Evarts Boutell Greene has been Professor of History in the University of Illinois since 1897, and from 1906 to 1913 was dean of the College of Literature and Arts. He has been connected with the State University twenty-three years, is well known as an historical author and editor, and is a member of an old American family that has furnished many useful men and women to the arts and professions.
He was born in Kobe, Japan, July 8, 1870, a son of Daniel Crosby and Mary Jane (Forbes) Greene. The late Daniel Crosby Greene, who died September 15, 1913, was one of the pioneer American missionaries in Japan and was long considered an authority on Japanese life and affairs. He was born at Roxbury, Boston, February 11, 1843, and was a member of a Massachusetts Colonial family. His parents were Rev. David and Mary (Evarts) Greene. A brother of D. Crosby Greene is Roger Sherman Greene, who made a brilliant record as a soldier in the Civil War and in 1870 was appointed a justice of the Supreme Court of Washington Territory and has practiced law and taken a prominent part in public affairs in Seattle for the past forty years. D. Crosby Greene was graduated from Dartmouth College in 1864. In 1862 he served as a private in the Seventh Squadron of Rhode Island Cavalry. In 1869 he entered upon his work as a missionary in Japan and his home and activities were in that country the rest of his active life. He was president of the Asiatic Society of Japan in 1896 and 1901-02, and was lecturer on Japan in Harvard University in 1908-09. He was author of the Chinese New Testament, prepared for Japanese readers, 1878; Course of Study for Students of the Japanese Language, 1903; was joint translator of the Japanese New Testament; revised and brought up to date Ritter’s History of Protestant Missions in Japan, 1898; and was editor of the Christian Movement in its Relation to the New Life in Japan. He was married to Mary Jane Forbes in 1869. Besides Evarts Boutell Greene two other sons have gained distinction, Jerome Davis and Roger Sherman Greene. Jerome Davis Greene was secretary of the Rockefeller Foundation 1913-16, and is also a member of the International Health Commission of the General Education Board, the Board of Overseers of Harvard University. Roger Sherman Greene was in the consular service in South America, Japan and Russia, subsequently consul general at Hankow, China, and since 1914 has been resident director in China of the China Medical Board for the Rockefeller Foundation.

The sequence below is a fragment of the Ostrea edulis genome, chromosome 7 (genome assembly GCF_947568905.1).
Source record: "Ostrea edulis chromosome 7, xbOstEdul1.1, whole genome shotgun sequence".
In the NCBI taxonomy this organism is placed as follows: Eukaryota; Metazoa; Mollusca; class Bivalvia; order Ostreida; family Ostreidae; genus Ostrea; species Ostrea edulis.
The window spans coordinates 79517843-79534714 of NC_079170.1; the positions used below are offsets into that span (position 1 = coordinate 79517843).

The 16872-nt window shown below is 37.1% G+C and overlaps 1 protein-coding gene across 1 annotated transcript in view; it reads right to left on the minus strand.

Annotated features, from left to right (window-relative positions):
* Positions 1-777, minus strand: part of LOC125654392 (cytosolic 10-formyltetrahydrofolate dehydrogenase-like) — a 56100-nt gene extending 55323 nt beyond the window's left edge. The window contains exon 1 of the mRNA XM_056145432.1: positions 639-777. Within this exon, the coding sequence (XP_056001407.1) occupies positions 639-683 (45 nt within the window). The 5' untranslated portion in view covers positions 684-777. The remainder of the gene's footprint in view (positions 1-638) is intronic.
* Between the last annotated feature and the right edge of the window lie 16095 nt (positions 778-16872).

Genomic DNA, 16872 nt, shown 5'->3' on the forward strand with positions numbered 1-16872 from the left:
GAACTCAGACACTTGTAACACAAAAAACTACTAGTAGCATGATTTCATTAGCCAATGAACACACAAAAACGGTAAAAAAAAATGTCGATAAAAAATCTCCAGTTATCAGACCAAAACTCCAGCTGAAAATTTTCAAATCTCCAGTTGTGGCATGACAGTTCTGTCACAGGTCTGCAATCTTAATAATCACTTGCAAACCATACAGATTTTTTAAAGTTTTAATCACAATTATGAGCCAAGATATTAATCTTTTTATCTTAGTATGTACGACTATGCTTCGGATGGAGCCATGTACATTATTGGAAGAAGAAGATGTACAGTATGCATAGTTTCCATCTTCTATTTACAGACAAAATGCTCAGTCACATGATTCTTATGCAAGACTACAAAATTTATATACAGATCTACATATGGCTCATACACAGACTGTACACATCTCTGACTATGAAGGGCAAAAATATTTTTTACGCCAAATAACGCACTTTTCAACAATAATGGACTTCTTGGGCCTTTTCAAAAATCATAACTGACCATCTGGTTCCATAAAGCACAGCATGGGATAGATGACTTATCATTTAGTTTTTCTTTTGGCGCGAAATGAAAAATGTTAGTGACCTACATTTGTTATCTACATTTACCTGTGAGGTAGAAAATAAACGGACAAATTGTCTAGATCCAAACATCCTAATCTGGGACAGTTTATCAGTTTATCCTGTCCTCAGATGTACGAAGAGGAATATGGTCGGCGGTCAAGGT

Evarts Boutell Greene was a student in Northwestern University at Evanston, Illinois, from 1885 to 1888, and graduated from Harvard University in 1890, A. M. in 1891, and with the Doctor of Philosophy degree in 1893.
From 1890 to 1893 he was assistant in history at Harvard and during 1893-94 was Harris Traveling Fellow of Harvard University and a student in the University of Berlin. In 1894 he became assistant professor of history in the University of Illinois, was associate professor during 1895-97, and since 1894 has been head of the history department. Mr. Greene has been president of the Board of Trustees of the Illinois State Historical Library since 1910. In 1913 he was appointed a member of the Illinois State Centennial Commission, was a member of the Centennial Building Commission which in 1916 purchased the site of the Centennial Building, and as chairman of the publication committee of the Illinois Centennial Commission has had general supervision of its historical publications. Since 1913 he has been secretary of the Council of the American Historical Association, and was a member of the Council from 1908 to 1911. He is corresponding member of the Chicago and Minnesota Historical Societies and of the Colonial Society of Massachusetts and member (1917) of the National Board for Historical Service, Washington.
Mr. Greene as an author has the following works to his credit: The Provincial Governor in the English Colonies of North America, 1898; 1 The Government of Illinois, 1904; Provincial America, 1905; was joint author with C. W. Alvord of The Governors’ Letter Book, 1818-1834, and with C. M. Thompson of the Governors’ Letter Book, 1840-53; American Interest in Popular Government Abroad, 1917. His contributions have also frequently appeared in historical and educational periodicals.